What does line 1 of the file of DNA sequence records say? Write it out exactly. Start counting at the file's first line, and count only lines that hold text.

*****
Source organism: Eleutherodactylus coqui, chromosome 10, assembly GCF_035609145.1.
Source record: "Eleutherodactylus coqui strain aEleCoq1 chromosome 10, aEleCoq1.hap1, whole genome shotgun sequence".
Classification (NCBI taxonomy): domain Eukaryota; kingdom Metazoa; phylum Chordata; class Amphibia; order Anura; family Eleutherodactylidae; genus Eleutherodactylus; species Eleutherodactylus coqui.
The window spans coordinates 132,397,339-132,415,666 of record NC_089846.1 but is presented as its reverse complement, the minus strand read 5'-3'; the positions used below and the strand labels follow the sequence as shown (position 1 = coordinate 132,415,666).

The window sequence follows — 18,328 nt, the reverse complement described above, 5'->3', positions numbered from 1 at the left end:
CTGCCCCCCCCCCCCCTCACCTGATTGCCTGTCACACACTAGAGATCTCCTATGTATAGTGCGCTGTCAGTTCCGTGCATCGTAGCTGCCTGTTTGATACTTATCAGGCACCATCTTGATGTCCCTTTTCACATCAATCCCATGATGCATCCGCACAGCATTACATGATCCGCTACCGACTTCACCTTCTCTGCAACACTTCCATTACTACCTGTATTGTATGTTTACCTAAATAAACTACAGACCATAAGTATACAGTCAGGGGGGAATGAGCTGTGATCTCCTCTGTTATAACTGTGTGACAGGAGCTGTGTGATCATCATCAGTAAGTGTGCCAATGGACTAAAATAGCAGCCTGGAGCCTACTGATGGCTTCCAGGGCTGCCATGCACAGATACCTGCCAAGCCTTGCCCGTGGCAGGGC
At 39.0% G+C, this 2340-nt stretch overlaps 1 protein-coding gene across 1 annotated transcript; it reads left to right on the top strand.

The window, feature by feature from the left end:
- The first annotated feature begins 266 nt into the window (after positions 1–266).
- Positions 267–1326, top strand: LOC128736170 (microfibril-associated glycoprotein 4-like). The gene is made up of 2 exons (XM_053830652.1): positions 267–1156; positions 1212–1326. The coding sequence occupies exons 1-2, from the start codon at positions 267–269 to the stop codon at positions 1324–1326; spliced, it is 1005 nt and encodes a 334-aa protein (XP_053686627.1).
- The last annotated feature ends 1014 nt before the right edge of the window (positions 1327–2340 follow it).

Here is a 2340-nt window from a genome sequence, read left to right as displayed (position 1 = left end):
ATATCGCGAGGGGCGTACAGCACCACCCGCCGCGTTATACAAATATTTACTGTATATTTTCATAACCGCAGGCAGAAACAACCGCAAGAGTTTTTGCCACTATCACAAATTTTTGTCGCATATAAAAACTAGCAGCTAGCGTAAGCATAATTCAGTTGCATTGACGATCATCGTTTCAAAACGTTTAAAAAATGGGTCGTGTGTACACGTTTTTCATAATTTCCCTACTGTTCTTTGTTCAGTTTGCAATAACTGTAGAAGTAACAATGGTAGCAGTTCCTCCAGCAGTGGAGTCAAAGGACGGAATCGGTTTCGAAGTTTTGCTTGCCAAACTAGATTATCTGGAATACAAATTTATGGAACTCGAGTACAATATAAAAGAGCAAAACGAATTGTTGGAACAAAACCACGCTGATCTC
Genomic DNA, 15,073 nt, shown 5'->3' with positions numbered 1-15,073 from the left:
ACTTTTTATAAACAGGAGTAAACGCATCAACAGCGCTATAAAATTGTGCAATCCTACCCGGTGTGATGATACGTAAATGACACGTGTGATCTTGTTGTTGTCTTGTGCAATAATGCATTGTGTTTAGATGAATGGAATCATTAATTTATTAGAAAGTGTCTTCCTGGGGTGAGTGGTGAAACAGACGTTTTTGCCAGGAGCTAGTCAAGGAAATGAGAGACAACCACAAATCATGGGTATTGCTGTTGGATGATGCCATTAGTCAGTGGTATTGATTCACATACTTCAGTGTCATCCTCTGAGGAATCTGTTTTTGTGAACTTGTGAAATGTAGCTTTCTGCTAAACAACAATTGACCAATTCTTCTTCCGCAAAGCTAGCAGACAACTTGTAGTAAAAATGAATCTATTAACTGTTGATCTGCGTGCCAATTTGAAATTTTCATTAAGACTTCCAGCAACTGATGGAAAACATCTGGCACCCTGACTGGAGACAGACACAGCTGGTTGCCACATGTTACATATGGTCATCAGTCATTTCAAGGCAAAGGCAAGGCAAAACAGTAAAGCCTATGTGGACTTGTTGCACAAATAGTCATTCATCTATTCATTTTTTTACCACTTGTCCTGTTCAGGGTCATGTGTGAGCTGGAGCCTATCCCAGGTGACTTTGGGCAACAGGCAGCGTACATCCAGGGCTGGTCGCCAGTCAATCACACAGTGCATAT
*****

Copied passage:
Source organism: Eleutherodactylus coqui, chromosome 10, assembly GCF_035609145.1.